As of the writing of this post, there’s a Three Stooges festival scheduled for the weekend of April 21-22 and a March 10 showing of The Notebook. There’s a Silent Movie weekend in mid-April featuring films from 1928 (to commemorate the Redford’s 95-year anniversary) and those made by modern-day kids (via the International Youth Silent Film Festival Detroit Regional showcase). There’s a showing of 1959 award darling Ben-Hur and the 1988 darling of my childhood, Who Framed Roger Rabbit (I loved that movie as a kid!).
And there are special events that (understandably) fetch higher prices than those $5 movie nights. Examples include the Candlelight Concert series, which has the Redford’s stage awash with hundreds of lit candles, and meet-and-greet movie showings with VIP guests. The latter category includes a sold-out March 11 event featuring William Shatner, who will be here to give a talk and take photos with moviegoers after a showing of Star Trek II: The Wrath of Khan.
The theater’s eclectic collection of offerings is reflected in what I viewed during my two visits to it. The first time I visited the Redford Theatre, in early November, I saw the 1979 concert documentary Ziggy Stardust and the Spiders from Mars. The second time, a month later, I went for the annual Holiday Mystery Movie, which turned out to be the silly-cute 1945 rom-com, Christmas in Connecticut.
I will definitely be making the Redford’s Holiday Mystery Movie an annual tradition! Not only was it fun to be exposed to a classic Christmas movie I’d never heard of, I also enjoyed seeing the already-gorgeous Redford gussied up with holiday trimmings. The stage in front of the movie screen boasted both a tinsel-drenched tree sparkling with colorful lights and a model train set careening through a miniature Christmas village.
Whatever time of year you’re seeking magic, you’ll find it when you step into the Redford Theatre! Check out its upcoming shows on its website, and embrace this beautiful piece of Detroit’s past.
Nain Rouge Brewery, serving up sinfully good beer!
I discovered the Detroit-based brewery during birthday celebrations for moi last month. Friends ordered its beer during dinner at Smith & Co., and we noticed the brewery was right across the way. So we popped over for a round of drinks after, before continuing on to Willis Show Bar.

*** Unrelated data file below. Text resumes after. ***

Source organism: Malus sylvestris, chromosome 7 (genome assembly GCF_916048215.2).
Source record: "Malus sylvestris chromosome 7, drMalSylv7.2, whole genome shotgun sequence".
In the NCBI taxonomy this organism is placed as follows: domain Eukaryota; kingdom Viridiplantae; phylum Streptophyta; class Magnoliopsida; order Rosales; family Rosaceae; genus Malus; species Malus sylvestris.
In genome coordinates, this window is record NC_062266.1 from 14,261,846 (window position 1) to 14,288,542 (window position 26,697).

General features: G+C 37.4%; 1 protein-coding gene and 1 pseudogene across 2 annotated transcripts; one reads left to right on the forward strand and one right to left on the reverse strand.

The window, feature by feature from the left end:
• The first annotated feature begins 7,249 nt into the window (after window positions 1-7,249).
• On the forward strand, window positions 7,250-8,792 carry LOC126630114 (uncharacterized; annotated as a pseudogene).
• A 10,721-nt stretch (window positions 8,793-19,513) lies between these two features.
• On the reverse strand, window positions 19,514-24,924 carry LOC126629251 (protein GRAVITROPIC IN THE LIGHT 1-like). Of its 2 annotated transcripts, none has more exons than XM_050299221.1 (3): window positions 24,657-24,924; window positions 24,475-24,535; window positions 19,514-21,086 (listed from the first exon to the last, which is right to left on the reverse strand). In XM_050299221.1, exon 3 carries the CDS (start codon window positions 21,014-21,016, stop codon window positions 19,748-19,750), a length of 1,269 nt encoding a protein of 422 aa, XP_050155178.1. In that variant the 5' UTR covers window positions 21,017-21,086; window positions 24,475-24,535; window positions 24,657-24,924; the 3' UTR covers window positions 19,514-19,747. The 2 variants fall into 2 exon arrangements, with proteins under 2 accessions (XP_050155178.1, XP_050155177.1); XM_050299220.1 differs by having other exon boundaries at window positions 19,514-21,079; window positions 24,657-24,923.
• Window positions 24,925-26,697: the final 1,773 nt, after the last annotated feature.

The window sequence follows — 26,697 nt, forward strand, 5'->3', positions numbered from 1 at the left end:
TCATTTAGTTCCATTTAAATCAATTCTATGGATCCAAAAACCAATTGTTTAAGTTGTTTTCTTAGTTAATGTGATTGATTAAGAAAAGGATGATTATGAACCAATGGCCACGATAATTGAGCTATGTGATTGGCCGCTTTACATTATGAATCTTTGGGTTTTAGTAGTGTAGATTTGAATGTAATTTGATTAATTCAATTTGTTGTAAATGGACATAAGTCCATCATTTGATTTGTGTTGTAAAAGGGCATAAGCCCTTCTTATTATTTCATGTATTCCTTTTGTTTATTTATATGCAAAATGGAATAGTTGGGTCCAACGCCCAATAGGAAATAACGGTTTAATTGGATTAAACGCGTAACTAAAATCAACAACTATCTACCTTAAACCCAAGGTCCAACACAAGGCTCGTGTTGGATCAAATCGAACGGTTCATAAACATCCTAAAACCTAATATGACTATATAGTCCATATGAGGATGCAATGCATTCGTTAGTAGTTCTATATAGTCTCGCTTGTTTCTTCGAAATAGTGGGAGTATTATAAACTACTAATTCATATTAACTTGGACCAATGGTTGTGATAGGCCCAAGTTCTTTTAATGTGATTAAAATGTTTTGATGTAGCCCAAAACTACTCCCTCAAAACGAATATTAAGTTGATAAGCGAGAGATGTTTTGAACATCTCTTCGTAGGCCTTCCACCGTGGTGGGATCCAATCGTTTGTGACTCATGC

It turns out that Smith & Co. is the only restaurant to serve Nain Rouge’s wares. The brewery also works with Eastern Michigan University’s brewing school, according to its website, aiming to “help promote diversity in the beer industry.”
What an awesome partnership! Obviously, Nain Rouge Brewery’s character is nothing like its namesake’s, that legendary creature who is said to cause mayhem in the D. Nain Rouge the brewery was, in my experience, a welcoming place devoid of drama – a chill space to enjoy pre-show drinks. But the “red dwarf,” as its name translates, has left its imprint on the brewery – in the form of its devilishly delicious beer.
Nain Rouge’s current tap list boast a range of choices, from an amber lager to a coffee stout to a honey- and hibiscus-infused wheat beer. There are three kinds of IPAs, a kölsch, a pilsner – even an Oktoberfest selection. I went for the Wisehead Chocolate Vanilla Porter, and it was right up my alley: rich, tasty, smooth.
Maybe that’s how Nain Rouge the imp is able to sneak in and cause a ruckus: by being as smooth as Nain Rouge the brewery’s beers. Maybe Nain Rouge Brewery has more in common with its namesake than I initially thought!
A Saturday night spent with friends in Detroit: is there anything better? That’s especially the case when you’re dining on Smith & Co.’s Nain Rouge Mac & Cheese!
The Midtown/Cass Corridor-based restaurant and bar serves up hearty fare in a convivial environment. The interior ambiance can be described as upscale industrial: concrete floors, exposed beams, and destressed elements mixed with leather banquettes, gloss, and mod lighting.
Delving into the menu’s array of sandwiches, salads, pizzas, and entrées, I saw several choices that enticed me – the Korean Fried Chicken sandwich being one. I even toyed with the idea of getting a salad, intrigued by the Fried Green Tomato with its medley of kale, kamut, beans, radishes, red onion, snap peas, feta, croutons, mint, the titular tomatoes, and balsamic vinaigrette.
But the Nain Rouge Mac & Cheese won out – and I’m SO glad it did! The noodles were doused in creamy beer cheese and tossed with barbecue sauce-infused pulled beef, chunks of bacon, and fried onion. It was rich, flavorful, indulgent – the exact qualities you want a birthday dinner to have.